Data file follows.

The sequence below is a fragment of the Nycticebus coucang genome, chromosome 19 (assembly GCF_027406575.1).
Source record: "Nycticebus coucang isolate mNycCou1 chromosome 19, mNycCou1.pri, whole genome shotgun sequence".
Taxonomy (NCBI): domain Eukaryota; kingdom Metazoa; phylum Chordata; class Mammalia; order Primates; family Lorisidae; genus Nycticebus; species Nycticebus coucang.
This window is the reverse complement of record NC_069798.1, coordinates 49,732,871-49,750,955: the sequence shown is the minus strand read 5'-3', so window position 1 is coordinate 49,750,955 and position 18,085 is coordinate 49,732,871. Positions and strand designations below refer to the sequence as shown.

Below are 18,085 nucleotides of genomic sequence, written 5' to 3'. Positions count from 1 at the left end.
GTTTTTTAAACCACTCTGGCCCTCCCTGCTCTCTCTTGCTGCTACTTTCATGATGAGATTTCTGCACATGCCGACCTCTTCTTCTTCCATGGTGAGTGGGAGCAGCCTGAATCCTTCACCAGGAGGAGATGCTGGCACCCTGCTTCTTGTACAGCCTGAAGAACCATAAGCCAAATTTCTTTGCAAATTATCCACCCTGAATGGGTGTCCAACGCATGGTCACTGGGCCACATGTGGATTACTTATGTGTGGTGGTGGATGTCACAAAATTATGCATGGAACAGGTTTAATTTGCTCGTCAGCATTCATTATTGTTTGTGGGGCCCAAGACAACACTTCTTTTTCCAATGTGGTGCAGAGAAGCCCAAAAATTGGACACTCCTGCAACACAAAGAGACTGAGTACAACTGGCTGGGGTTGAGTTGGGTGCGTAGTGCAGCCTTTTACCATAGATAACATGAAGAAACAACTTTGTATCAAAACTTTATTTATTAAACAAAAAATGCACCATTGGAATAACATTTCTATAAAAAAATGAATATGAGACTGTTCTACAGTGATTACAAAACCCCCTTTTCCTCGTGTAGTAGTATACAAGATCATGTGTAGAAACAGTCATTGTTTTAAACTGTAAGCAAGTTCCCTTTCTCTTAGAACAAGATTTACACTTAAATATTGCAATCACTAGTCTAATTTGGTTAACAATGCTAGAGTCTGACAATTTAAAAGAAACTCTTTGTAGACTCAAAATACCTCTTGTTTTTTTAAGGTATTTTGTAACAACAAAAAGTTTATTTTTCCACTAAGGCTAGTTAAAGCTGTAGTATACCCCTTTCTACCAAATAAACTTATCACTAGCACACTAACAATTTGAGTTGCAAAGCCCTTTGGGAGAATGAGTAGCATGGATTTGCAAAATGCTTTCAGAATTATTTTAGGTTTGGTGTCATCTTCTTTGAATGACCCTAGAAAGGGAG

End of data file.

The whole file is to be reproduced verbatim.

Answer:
The sequence below is a fragment of the Nycticebus coucang genome, chromosome 19 (assembly GCF_027406575.1).
Source record: "Nycticebus coucang isolate mNycCou1 chromosome 19, mNycCou1.pri, whole genome shotgun sequence".
Taxonomy (NCBI): domain Eukaryota; kingdom Metazoa; phylum Chordata; class Mammalia; order Primates; family Lorisidae; genus Nycticebus; species Nycticebus coucang.
This window is the reverse complement of record NC_069798.1, coordinates 49,732,871-49,750,955: the sequence shown is the minus strand read 5'-3', so window position 1 is coordinate 49,750,955 and position 18,085 is coordinate 49,732,871. Positions and strand designations below refer to the sequence as shown.

Below are 18,085 nucleotides of genomic sequence, written 5' to 3'. Positions count from 1 at the left end.
GTTTTTTAAACCACTCTGGCCCTCCCTGCTCTCTCTTGCTGCTACTTTCATGATGAGATTTCTGCACATGCCGACCTCTTCTTCTTCCATGGTGAGTGGGAGCAGCCTGAATCCTTCACCAGGAGGAGATGCTGGCACCCTGCTTCTTGTACAGCCTGAAGAACCATAAGCCAAATTTCTTTGCAAATTATCCACCCTGAATGGGTGTCCAACGCATGGTCACTGGGCCACATGTGGATTACTTATGTGTGGTGGTGGATGTCACAAAATTATGCATGGAACAGGTTTAATTTGCTCGTCAGCATTCATTATTGTTTGTGGGGCCCAAGACAACACTTCTTTTTCCAATGTGGTGCAGAGAAGCCCAAAAATTGGACACTCCTGCAACACAAAGAGACTGAGTACAACTGGCTGGGGTTGAGTTGGGTGCGTAGTGCAGCCTTTTACCATAGATAACATGAAGAAACAACTTTGTATCAAAACTTTATTTATTAAACAAAAAATGCACCATTGGAATAACATTTCTATAAAAAAATGAATATGAGACTGTTCTACAGTGATTACAAAACCCCCTTTTCCTCGTGTAGTAGTATACAAGATCATGTGTAGAAACAGTCATTGTTTTAAACTGTAAGCAAGTTCCCTTTCTCTTAGAACAAGATTTACACTTAAATATTGCAATCACTAGTCTAATTTGGTTAACAATGCTAGAGTCTGACAATTTAAAAGAAACTCTTTGTAGACTCAAAATACCTCTTGTTTTTTTAAGGTATTTTGTAACAACAAAAAGTTTATTTTTCCACTAAGGCTAGTTAAAGCTGTAGTATACCCCTTTCTACCAAATAAACTTATCACTAGCACACTAACAATTTGAGTTGCAAAGCCCTTTGGGAGAATGAGTAGCATGGATTTGCAAAATGCTTTCAGAATTATTTTAGGTTTGGTGTCATCTTCTTTGAATGACCCTAGAAAGGGAG